The key to the deliciousness of Japanese food, which has UNESCO Intangible Cultural Heritage status, is the freshness and quality of the ingredients and the cooking methods that bring out the ingredients’ flavor. Shimane Prefecture has a rich natural environment perfect for cultivating high-quality ingredients, including its brackish lakes and the Sea of Japan, where warm and cold currents collide to create good fishing grounds. Here, you can look forward to an abundant selection of seasonal foods such as snow crab, marbled beef with luscious flavor and texture, exquisite green tea paired with Japanese-style sweets, and much more. Travel to Shimane to enjoy delectable flavor from fresh ingredients unlike anything you’ll taste in Japan’s big cities.
Savor snow crab, “the king of winter cuisine,” and other fresh seafood in Shimane
Snow crab, which is known as matsubagani, “the king of winter cuisine” in the San’in region, is a high-class specialty in Shimane. The refined flavor and slight sweetness of the meat tightly-packed in the shell is unlike anything you’ll taste elsewhere. Snow crab is prepared in many delectable ways in Japanese cuisine, including boiled, grilled, and stewed crab. You can enjoy crab hotpot, boiled crab legs, crab soup, crab sashimi, crab tempura, and much more! For a taste of everything, spend a night at a Japanese-style ryokan inn or hotel and order a kaiseki feast featuring a large selection of crab dishes.
For a lively experience, stop at the crab hut. You’ll sit among jovial locals as you cook crab, shrimp, and other seafood yourself over a grill. The aroma of the cooking food will whet your appetite, and you’ll soak in the atmosphere as the locals kick back and relax. Snow crab can be enjoyed from November to February, and Shimane also has other seafood specialties available year-round including yellowtail, blackthroat seaperch known locally as nodoguro, Iwagaki rock oysters, and freshwater shijimi clams from Lake Shinji. Wash down your seafood feast with some local Shimane sake!
Enjoy an exquisite pairing of green tea and Japanese-style sweets
Matsue has a deep-rooted tea ceremony culture. It is known for its Japanese-style sweets that perfectly complement tea and reflect the season through motifs such as flowers and foliage. The city is ranked alongside Kyoto and Kanazawa as one of the top three areas in Japan for wagashi confections. It is home to long-established Japanese confectionery stores as well as historic teahouses and gardens that were beloved by Matsudaira Fumai, a feudal lord who spread tea ceremony culture during the Edo period.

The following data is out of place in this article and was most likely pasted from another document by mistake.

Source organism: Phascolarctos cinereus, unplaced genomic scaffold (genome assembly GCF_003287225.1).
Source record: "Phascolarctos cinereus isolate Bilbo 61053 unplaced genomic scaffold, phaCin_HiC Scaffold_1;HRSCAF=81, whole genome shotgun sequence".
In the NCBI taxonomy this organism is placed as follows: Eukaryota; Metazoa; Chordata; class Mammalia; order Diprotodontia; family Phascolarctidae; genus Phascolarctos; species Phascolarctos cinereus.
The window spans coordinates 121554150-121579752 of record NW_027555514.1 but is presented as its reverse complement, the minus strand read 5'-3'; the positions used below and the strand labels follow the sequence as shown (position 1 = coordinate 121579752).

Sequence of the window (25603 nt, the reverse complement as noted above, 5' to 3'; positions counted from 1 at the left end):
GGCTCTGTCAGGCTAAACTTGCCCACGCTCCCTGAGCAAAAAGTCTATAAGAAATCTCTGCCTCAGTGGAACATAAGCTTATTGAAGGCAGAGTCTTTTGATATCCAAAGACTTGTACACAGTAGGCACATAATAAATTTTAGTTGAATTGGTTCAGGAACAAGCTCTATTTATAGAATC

Meimei-an Tea House is a spot where you can enjoy matcha green tea and Japanese sweets while gazing at a garden designed for Matsudaira Fumai. At Tea Shop Kiharu, you can observe the skills of the master wagashi chef up-close and enjoy a tea ceremony set of green tea paired with sweets. At Karakoro Art Studio, you can try making your own wagashi.
Try some of the best soba (buckwheat noodles) in Japan
Izumo Soba, a delicacy eaten in eastern Shimane Prefecture, is known as one of the three best regional forms of soba in Japan. Because the noodles are made mostly by grinding the buckwheat seeds with the husk, they are more fragrant than noodles from other prefectures and are also higher in nutritional value.
The two most common ways to eat Izumo Soba are known as Warigo Soba and Kamaage Soba. Warigo Soba noodles are served plain in three stacked beautiful lacquerware bowls with the broth on the side. Condiments such as nori seaweed and green onions are also included separately for you to add to your liking. When you finish one bowl, you can add the broth to the next bowl and enjoy the deepening flavor bite by bite. Kamaage Soba noodles are served in the hot water they were cooked in with plenty of condiments. You can add as much tsuyu broth as you like while you eat.
Indulge yourself with award-winning, top quality Shimane Wagyu beef
Shimane Wagyu beef is characterized by its vivid color, finely marbled meat, deep richness, and flavorful taste. Its combination of melt-in-your-mouth tenderness and full-bodied flavor is exquisite.
Shimane Wagyu is served in many different ways, including as steak, roast beef, shabu-shabu, sukiyaki, and beef sushi.
Shimane has many other regional dishes besides Izumo Soba. For example, Hekayaki, a specialty of Ohda City, is a sukiyaki hotpot made with tilefish and blackthroat seaperch. Sabasuki from the Oki Islands is shabu-shabu made with mackerel fresh from the waters around the islands. Such specialties are excellent to enjoy at accommodation facilities such as traditional ryokan inns. Uzume-meshi is a local form of chazuke from the Tsuwano area in which tea is poured over rice that sits atop ingredients such as carrots, mushrooms, tofu, and fish paste. This dish is popular to enjoy at lunchtime.